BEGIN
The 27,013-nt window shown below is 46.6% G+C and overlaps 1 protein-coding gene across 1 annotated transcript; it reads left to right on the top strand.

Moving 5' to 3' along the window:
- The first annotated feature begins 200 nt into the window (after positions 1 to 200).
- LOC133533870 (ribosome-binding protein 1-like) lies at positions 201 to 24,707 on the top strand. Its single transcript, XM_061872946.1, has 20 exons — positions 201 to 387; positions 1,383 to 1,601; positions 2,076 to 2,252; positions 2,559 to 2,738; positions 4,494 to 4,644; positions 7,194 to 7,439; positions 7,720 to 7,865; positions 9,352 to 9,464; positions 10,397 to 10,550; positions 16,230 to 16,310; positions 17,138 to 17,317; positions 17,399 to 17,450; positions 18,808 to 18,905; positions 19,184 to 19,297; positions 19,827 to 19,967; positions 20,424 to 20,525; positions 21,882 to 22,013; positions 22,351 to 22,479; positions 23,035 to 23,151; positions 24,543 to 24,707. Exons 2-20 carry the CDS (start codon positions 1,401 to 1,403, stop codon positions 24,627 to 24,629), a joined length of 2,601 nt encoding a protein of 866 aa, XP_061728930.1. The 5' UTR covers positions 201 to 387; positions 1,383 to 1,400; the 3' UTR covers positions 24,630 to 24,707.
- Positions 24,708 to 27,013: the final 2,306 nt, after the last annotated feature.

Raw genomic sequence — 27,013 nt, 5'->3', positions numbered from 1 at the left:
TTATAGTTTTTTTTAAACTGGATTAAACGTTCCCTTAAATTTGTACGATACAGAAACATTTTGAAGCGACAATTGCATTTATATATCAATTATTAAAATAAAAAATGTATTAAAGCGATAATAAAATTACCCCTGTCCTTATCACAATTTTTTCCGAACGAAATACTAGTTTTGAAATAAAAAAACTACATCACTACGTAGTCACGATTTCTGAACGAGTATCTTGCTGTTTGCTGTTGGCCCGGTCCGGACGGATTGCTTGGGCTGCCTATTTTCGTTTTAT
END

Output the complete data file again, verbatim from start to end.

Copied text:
The 27,013-nt window shown below is 46.6% G+C and overlaps 1 protein-coding gene across 1 annotated transcript; it reads left to right on the top strand.

Moving 5' to 3' along the window:
- The first annotated feature begins 200 nt into the window (after positions 1 to 200).
- LOC133533870 (ribosome-binding protein 1-like) lies at positions 201 to 24,707 on the top strand. Its single transcript, XM_061872946.1, has 20 exons — positions 201 to 387; positions 1,383 to 1,601; positions 2,076 to 2,252; positions 2,559 to 2,738; positions 4,494 to 4,644; positions 7,194 to 7,439; positions 7,720 to 7,865; positions 9,352 to 9,464; positions 10,397 to 10,550; positions 16,230 to 16,310; positions 17,138 to 17,317; positions 17,399 to 17,450; positions 18,808 to 18,905; positions 19,184 to 19,297; positions 19,827 to 19,967; positions 20,424 to 20,525; positions 21,882 to 22,013; positions 22,351 to 22,479; positions 23,035 to 23,151; positions 24,543 to 24,707. Exons 2-20 carry the CDS (start codon positions 1,401 to 1,403, stop codon positions 24,627 to 24,629), a joined length of 2,601 nt encoding a protein of 866 aa, XP_061728930.1. The 5' UTR covers positions 201 to 387; positions 1,383 to 1,400; the 3' UTR covers positions 24,630 to 24,707.
- Positions 24,708 to 27,013: the final 2,306 nt, after the last annotated feature.

Raw genomic sequence — 27,013 nt, 5'->3', positions numbered from 1 at the left:
TTATAGTTTTTTTTAAACTGGATTAAACGTTCCCTTAAATTTGTACGATACAGAAACATTTTGAAGCGACAATTGCATTTATATATCAATTATTAAAATAAAAAATGTATTAAAGCGATAATAAAATTACCCCTGTCCTTATCACAATTTTTTCCGAACGAAATACTAGTTTTGAAATAAAAAAACTACATCACTACGTAGTCACGATTTCTGAACGAGTATCTTGCTGTTTGCTGTTGGCCCGGTCCGGACGGATTGCTTGGGCTGCCTATTTTCGTTTTAT